|Two suspected poachers (foreground) captured at Steve Wicket's country estate, 1969.|
Like a lot of Rock and Bowl hopefuls in the late 1960s, Genesix started out as a student outfit plying its trade in the cricket strongholds of Oxford and Cambridge.
They enjoyed moderate success but soon realised they were never likely to be serious rivals to the established pop orientated Rock and Bowl groups of the day such as the Bowling Stones and the Mersey Green Tops.
This proved to be the catalyst needed for the band to redirect its energies towards greater experimentation and a distinctly more intellectual path.
"We couldn't outplay the Bowling Stones in those days", remembers guitarist Steve Wicket, "but we could certainly out think them.
"Their lead guitarist Pete Purple was a known vegetable enthusiast but he really struggled when I tried to have a simple discussion with him about plant taxonomy. He just said: 'I've got thousands of plants - if they tax me I'm ruined'".
Wicket believes: "He had no grasp of botanical classifications. That's why I changed the subject to biological rankings".
"When I told him I was worried about the rumoured return of phylum ordering he displayed a staggering ignorance of what was the biggest nomenclature controversy of the day. All he could say was: 'Inland Revenue can order me to file my plant tax returns as much as they like - I'll file 'em when I'm ready'".
By the 1970s Genesix had immersed themselves within their vast intellectual reservoir. In doing so they had become the most elaborate, complex and innovative of all the British Progressive Blockers.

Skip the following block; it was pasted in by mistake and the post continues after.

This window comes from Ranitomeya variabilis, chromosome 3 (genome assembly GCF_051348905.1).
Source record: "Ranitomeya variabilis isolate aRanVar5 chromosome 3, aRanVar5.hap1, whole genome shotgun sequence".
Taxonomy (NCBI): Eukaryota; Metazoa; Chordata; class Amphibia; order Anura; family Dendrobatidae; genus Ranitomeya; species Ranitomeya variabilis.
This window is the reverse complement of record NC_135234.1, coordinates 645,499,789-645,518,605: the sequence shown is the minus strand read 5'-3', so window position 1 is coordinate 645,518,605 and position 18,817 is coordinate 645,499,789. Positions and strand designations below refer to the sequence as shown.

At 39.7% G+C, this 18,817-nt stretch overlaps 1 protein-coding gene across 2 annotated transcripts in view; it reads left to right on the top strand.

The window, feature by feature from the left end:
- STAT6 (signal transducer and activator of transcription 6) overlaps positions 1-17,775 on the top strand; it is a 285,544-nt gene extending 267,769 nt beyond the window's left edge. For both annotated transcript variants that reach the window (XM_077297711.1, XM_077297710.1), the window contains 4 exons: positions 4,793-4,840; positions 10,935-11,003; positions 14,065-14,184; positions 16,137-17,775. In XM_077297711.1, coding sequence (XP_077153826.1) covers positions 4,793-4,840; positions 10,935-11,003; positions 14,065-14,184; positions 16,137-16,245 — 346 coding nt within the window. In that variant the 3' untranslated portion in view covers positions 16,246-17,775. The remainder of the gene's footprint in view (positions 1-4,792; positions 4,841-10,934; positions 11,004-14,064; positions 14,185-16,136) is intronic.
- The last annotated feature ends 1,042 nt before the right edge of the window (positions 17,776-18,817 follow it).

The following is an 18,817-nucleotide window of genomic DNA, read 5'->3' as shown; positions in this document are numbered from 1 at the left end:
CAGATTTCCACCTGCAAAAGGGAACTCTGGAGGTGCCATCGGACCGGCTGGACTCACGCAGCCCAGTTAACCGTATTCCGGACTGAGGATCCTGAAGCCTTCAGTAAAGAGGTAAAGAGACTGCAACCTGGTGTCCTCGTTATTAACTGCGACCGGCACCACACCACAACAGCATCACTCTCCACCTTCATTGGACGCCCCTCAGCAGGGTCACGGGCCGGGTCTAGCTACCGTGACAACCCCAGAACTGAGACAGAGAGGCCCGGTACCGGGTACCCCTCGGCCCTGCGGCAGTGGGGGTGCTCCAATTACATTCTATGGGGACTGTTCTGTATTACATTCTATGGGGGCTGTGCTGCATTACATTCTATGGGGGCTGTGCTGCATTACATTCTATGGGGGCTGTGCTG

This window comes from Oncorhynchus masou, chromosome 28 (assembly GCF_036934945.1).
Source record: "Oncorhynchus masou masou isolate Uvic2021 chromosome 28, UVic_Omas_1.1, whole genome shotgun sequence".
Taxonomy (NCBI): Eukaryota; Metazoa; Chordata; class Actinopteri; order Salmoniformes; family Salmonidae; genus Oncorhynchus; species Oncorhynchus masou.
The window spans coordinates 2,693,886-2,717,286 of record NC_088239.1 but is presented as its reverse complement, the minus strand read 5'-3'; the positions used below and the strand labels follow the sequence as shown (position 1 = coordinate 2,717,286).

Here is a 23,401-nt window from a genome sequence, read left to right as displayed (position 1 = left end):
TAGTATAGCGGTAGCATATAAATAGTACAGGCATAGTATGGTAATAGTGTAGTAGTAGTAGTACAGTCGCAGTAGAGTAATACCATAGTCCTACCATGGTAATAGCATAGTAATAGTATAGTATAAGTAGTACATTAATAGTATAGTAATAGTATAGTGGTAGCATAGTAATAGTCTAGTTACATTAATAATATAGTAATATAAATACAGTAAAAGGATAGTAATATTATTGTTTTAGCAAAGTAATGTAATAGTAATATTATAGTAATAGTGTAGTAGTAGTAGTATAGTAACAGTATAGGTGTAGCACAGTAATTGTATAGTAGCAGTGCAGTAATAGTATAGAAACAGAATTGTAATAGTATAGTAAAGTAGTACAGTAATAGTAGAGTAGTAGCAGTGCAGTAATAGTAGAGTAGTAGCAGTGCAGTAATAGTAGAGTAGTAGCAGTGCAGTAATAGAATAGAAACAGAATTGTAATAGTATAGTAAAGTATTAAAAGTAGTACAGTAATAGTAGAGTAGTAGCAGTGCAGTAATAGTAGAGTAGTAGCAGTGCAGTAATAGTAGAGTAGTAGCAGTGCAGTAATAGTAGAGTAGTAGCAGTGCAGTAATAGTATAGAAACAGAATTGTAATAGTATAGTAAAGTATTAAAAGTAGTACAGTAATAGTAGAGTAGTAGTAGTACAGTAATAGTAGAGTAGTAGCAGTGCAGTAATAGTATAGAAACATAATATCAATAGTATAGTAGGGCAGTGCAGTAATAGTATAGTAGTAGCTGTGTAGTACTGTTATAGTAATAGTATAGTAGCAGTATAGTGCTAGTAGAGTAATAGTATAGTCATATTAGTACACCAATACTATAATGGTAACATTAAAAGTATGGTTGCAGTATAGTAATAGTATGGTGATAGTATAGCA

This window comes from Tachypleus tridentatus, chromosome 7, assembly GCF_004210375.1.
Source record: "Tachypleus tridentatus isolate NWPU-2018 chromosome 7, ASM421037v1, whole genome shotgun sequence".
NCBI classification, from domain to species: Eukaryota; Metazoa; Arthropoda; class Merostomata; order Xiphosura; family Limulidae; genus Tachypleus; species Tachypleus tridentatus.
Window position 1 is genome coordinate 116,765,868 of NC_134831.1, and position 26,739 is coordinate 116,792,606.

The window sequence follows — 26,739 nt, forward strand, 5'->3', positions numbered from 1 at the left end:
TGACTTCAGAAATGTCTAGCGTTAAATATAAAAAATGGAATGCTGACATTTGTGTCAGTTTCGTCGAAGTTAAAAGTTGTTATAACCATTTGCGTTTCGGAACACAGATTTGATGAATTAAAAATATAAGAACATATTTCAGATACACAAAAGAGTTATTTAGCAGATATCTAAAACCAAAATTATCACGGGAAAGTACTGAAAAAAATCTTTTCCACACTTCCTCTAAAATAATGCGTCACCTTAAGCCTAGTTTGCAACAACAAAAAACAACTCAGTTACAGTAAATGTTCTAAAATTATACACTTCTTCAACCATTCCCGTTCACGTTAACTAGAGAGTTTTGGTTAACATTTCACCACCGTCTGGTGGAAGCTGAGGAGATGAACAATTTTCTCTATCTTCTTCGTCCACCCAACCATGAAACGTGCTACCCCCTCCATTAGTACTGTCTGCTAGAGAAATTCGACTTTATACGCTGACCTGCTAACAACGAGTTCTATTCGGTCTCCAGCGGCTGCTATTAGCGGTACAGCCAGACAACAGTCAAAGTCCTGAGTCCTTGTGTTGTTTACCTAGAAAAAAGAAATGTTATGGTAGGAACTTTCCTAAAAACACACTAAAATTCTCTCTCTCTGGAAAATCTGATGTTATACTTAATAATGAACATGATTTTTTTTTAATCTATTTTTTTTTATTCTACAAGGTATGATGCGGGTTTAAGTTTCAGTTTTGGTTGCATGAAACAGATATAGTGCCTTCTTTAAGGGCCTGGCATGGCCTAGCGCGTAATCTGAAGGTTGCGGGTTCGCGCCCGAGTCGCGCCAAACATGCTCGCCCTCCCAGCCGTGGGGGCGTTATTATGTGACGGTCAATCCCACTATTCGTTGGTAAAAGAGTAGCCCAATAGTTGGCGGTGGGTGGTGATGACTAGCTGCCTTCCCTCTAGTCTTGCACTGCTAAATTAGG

|Backstage prior to the legendary Rochdale Umpires Social Club performance, 1974.|
Lengthy, conceptual performance was their forte. Audiences loved it but the new approach sometimes caused friction with their more traditional Rock and Bowl peers.
In 1974, at the Rochdale Umpires Social Club, they were on stage for eleven and a half hours, yet only managed to play four songs: Allan Lamb Lies Down On Broadway, Nursery End Cryme, Firth Of David Frith, and A Hat-Trick Of The Tail.
"That's the last time they get to open one of my shows", a furious Fred Titmus Zeplin claimed at the time.
The band had established a huge following of mostly scorers and gentlemen cricketers by the end of the decade; but all was not well.
The soaring cost of domestic help and the silver service strike of 1979 had hit Britain's landed gentry hard.
Fearful that they may be forced to survive on bank interest and trust funds, Genesix decided the time had come to cash in on what was becoming an increasingly lucrative industry for young musicians with accountancy doctorates.
The band set its sights on the massive American market and entered the US charts for the first time with the title track off the 1980 album Duke Cricket Balls.
This would prove to be a mere prelude to a sustained period of commercial success that exceeded the bands wildest expectations.
Genesix would spend most of the 1980s on top of the charts and much of the 1990s involved in a series of farewell and reunion tours.
In 1998 - perhaps because there was nothing left to repackage - they released what would become their final hit: Pass Keith Dutchie On The Left Hand Side.
In doing so they were responsible for delivering what many observers regard to be the fatal blow to Rock and Bowl.
Long time Genesix front-man Les Trilby says the song is about common courtesy. "A right handed batsman such as Keith Dutch is off-side orientated", he points out.